Newby Hall is an historic mansion house and Grade I listed building situated on the banks of the River Ure at Skelton-on-Ure, near Boroughbridge in North Yorkshire, England.
The manor of Newby was sold by the Crossland family to Sir Edward Blackett MP in the 1690s. He demolished the old manor house and in 1697 built a spacious mansion designed with the assistance of Sir Christopher Wren.
The estate was acquired by William Weddell MP in 1748 and the house was improved and enlarged during the 1760s. The interior was remodelled several architects contributing, including Robert Adam.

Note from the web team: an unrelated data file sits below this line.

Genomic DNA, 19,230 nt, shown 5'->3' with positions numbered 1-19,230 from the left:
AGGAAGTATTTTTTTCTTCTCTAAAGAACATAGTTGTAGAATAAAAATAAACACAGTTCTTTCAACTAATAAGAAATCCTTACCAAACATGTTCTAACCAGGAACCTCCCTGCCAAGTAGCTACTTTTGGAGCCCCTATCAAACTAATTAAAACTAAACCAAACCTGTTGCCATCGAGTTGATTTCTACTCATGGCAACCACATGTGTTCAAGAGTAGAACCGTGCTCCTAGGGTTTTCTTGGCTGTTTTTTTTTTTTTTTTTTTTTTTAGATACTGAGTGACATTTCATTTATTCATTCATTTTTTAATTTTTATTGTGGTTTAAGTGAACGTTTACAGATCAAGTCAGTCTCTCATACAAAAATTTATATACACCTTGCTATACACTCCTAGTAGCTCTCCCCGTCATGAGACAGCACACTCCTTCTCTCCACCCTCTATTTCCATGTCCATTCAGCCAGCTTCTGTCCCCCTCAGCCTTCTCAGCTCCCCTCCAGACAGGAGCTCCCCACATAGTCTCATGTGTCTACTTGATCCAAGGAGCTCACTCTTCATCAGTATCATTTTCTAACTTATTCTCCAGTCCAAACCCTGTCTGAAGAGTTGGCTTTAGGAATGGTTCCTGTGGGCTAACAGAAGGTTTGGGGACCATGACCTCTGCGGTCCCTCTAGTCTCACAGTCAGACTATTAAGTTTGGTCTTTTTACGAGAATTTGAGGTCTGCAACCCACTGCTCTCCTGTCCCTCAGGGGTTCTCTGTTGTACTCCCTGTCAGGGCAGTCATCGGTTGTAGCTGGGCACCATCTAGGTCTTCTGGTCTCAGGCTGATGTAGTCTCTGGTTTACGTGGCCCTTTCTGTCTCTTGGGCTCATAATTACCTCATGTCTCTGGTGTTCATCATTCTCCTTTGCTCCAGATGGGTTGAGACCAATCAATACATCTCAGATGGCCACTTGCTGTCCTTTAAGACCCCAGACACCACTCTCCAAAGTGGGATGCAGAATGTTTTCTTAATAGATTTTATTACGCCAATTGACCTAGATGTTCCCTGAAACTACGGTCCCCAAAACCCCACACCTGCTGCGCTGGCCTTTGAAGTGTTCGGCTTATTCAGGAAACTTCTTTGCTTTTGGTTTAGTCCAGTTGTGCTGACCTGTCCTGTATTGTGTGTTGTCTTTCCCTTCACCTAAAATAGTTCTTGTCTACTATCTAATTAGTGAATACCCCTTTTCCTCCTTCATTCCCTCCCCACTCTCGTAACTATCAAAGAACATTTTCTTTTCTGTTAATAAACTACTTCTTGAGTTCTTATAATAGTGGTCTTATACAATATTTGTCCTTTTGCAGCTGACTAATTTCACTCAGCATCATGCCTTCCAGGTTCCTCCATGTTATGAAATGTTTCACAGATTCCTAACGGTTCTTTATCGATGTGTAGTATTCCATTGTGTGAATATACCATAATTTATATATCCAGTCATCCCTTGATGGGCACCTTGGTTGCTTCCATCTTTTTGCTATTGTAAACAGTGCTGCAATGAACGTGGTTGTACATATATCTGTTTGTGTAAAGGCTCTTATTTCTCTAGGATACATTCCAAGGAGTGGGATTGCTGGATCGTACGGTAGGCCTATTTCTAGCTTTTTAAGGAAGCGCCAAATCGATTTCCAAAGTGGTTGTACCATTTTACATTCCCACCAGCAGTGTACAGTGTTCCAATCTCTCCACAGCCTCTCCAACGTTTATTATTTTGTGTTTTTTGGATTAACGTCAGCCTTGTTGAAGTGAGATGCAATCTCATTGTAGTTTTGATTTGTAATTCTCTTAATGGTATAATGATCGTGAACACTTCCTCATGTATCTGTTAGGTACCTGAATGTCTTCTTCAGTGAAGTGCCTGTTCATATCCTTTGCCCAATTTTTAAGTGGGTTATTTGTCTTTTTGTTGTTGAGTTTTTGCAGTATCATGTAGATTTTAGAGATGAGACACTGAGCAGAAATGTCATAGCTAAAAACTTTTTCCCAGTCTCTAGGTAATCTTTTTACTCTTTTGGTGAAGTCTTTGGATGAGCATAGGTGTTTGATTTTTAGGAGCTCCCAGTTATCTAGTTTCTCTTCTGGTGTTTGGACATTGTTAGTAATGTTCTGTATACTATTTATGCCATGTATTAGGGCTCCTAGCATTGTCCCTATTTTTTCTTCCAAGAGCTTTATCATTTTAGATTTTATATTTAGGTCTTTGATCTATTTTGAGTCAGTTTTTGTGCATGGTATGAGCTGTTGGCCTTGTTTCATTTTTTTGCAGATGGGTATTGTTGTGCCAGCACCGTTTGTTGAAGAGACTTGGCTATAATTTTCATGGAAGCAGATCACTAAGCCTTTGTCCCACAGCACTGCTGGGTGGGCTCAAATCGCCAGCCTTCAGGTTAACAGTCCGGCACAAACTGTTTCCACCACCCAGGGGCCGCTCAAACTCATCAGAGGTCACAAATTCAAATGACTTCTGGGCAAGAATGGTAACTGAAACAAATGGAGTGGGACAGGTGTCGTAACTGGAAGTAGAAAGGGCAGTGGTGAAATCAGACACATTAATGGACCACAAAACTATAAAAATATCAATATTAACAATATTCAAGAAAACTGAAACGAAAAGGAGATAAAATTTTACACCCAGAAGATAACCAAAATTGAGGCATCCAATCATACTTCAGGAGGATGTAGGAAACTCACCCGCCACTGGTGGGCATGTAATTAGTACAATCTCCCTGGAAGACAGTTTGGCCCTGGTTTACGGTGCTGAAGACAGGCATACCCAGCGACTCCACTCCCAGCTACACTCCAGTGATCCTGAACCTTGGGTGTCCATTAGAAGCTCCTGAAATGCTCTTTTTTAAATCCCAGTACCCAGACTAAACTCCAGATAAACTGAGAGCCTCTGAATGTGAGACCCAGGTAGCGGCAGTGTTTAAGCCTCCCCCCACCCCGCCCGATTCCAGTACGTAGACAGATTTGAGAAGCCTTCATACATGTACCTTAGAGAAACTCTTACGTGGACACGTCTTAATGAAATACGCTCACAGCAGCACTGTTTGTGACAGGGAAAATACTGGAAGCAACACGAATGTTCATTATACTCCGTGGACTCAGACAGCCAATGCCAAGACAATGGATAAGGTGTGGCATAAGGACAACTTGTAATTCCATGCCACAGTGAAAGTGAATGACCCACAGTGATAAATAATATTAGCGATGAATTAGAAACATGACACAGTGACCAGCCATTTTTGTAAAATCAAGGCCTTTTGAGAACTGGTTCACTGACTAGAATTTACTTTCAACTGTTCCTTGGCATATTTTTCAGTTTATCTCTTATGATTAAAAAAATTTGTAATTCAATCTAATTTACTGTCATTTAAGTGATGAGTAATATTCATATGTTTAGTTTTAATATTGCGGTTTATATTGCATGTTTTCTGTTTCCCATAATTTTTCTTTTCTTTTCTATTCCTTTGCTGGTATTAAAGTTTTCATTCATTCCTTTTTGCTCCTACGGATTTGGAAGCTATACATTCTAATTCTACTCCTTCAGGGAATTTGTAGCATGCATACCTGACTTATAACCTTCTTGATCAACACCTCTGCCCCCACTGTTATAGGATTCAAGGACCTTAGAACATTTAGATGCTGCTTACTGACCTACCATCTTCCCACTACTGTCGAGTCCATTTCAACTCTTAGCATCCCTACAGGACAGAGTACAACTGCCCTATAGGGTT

The present owners, the Compton family, descended from William Weddell, have restored the property and the Hall and gardens are open to the public. The River Ure runs along the south side of the grounds of Newby Hall. It has magnificent herbaceous borders and extensive woodland walks, as well as the usual collections of furniture, painting and precious artefacts within the house.
In 1973, a miniature railway was constructed, later enlarged in 1985. Running along the bank of the river, the train is pulled by a 1/5th scale model of the Royal Scot (6100) on Sundays and Bank Holidays. At other times the train is pulled by the 'Countess De Grey' or 'Lady Mary Vyner', LPG-powered Diesel-Electric locomotives.
In 1979, the newly-constructed adventure playground was opened by Sir Jackie Stewart.
Newby Hall is open to the public from 21 March until 1 October.